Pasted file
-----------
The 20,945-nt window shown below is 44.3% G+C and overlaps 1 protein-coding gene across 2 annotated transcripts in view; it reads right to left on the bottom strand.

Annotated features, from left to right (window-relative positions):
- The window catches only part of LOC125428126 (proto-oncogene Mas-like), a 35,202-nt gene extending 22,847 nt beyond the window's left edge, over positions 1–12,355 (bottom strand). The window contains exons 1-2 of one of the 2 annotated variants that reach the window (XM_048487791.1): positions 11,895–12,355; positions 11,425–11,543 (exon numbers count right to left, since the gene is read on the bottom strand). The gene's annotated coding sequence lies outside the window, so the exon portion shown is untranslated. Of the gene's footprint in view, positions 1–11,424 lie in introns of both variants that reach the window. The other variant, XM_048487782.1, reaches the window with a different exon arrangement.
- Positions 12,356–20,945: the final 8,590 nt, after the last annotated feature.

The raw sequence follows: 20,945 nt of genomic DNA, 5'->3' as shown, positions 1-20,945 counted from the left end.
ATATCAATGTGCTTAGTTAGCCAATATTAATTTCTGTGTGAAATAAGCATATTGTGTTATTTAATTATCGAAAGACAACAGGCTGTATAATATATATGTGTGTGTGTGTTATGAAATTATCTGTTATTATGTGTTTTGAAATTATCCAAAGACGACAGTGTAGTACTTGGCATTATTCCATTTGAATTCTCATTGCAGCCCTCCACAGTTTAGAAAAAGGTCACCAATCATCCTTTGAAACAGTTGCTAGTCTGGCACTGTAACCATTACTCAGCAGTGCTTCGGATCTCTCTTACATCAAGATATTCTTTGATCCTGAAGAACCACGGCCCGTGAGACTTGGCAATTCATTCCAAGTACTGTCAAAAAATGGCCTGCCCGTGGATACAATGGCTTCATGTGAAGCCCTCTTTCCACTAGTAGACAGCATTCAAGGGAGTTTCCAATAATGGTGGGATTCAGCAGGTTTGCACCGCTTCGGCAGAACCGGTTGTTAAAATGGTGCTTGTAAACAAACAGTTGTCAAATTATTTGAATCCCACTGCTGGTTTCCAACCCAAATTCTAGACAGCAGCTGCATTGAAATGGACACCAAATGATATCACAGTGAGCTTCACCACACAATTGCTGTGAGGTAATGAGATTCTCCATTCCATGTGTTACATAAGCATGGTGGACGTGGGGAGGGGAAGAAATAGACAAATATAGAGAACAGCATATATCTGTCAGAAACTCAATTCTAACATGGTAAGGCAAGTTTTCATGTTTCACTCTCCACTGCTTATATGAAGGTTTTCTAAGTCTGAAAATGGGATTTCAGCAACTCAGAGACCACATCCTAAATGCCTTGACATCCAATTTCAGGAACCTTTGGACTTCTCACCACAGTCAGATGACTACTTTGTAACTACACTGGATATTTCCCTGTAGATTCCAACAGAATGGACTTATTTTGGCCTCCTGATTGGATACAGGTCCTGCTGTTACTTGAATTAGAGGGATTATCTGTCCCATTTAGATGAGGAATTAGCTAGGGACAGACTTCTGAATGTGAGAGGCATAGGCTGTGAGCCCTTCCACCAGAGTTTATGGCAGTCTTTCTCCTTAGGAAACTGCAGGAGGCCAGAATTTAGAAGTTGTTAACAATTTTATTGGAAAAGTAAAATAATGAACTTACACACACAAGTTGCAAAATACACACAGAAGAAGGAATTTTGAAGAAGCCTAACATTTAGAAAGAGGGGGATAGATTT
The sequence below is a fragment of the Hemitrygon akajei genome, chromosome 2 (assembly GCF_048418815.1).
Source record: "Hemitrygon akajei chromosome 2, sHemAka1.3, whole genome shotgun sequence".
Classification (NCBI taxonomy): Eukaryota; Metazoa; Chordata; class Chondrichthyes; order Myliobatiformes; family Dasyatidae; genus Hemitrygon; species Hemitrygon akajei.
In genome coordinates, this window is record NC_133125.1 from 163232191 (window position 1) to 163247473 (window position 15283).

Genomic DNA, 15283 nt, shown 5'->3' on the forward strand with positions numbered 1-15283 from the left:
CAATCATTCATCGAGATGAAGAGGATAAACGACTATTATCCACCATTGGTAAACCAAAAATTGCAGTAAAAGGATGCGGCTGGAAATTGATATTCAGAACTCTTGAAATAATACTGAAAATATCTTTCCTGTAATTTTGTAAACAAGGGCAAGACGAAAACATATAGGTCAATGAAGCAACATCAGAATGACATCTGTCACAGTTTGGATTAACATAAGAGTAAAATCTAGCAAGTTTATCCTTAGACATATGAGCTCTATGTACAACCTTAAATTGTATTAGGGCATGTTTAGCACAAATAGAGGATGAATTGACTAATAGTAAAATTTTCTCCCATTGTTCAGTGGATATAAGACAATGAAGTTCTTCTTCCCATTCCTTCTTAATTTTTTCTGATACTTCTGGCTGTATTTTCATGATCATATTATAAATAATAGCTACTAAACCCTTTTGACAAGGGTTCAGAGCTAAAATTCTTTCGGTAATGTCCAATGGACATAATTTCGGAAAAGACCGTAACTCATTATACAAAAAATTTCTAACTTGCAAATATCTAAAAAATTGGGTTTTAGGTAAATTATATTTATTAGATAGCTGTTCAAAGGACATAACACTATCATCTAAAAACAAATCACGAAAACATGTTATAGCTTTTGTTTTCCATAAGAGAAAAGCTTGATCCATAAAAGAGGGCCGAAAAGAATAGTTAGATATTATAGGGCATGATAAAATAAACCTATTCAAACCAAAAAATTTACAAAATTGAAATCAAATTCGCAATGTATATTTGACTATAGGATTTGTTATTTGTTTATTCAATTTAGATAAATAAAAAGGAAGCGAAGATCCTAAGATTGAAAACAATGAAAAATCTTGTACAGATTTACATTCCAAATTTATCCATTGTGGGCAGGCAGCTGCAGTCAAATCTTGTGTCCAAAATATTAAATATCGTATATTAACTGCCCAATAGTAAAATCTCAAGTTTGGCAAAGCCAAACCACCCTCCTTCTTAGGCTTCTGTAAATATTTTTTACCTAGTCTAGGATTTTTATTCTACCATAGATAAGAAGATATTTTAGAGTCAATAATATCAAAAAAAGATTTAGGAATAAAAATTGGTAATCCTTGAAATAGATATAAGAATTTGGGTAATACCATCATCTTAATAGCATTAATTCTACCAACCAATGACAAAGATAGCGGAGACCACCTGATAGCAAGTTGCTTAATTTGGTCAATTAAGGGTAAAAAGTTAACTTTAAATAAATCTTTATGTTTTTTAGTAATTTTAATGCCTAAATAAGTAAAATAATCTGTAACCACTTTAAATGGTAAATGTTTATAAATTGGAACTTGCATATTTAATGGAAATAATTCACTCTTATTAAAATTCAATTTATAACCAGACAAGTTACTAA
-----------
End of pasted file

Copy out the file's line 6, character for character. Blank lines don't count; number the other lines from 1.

ATATCAATGTGCTTAGTTAGCCAATATTAATTTCTGTGTGAAATAAGCATATTGTGTTATTTAATTATCGAAAGACAACAGGCTGTATAATATATATGTGTGTGTGTGTTATGAAATTATCTGTTATTATGTGTTTTGAAATTATCCAAAGACGACAGTGTAGTACTTGGCATTATTCCATTTGAATTCTCATTGCAGCCCTCCACAGTTTAGAAAAAGGTCACCAATCATCCTTTGAAACAGTTGCTAGTCTGGCACTGTAACCATTACTCAGCAGTGCTTCGGATCTCTCTTACATCAAGATATTCTTTGATCCTGAAGAACCACGGCCCGTGAGACTTGGCAATTCATTCCAAGTACTGTCAAAAAATGGCCTGCCCGTGGATACAATGGCTTCATGTGAAGCCCTCTTTCCACTAGTAGACAGCATTCAAGGGAGTTTCCAATAATGGTGGGATTCAGCAGGTTTGCACCGCTTCGGCAGAACCGGTTGTTAAAATGGTGCTTGTAAACAAACAGTTGTCAAATTATTTGAATCCCACTGCTGGTTTCCAACCCAAATTCTAGACAGCAGCTGCATTGAAATGGACACCAAATGATATCACAGTGAGCTTCACCACACAATTGCTGTGAGGTAATGAGATTCTCCATTCCATGTGTTACATAAGCATGGTGGACGTGGGGAGGGGAAGAAATAGACAAATATAGAGAACAGCATATATCTGTCAGAAACTCAATTCTAACATGGTAAGGCAAGTTTTCATGTTTCACTCTCCACTGCTTATATGAAGGTTTTCTAAGTCTGAAAATGGGATTTCAGCAACTCAGAGACCACATCCTAAATGCCTTGACATCCAATTTCAGGAACCTTTGGACTTCTCACCACAGTCAGATGACTACTTTGTAACTACACTGGATATTTCCCTGTAGATTCCAACAGAATGGACTTATTTTGGCCTCCTGATTGGATACAGGTCCTGCTGTTACTTGAATTAGAGGGATTATCTGTCCCATTTAGATGAGGAATTAGCTAGGGACAGACTTCTGAATGTGAGAGGCATAGGCTGTGAGCCCTTCCACCAGAGTTTATGGCAGTCTTTCTCCTTAGGAAACTGCAGGAGGCCAGAATTTAGAAGTTGTTAACAATTTTATTGGAAAAGTAAAATAATGAACTTACACACACAAGTTGCAAAATACACACAGAAGAAGGAATTTTGAAGAAGCCTAACATTTAGAAAGAGGGGGATAGATTT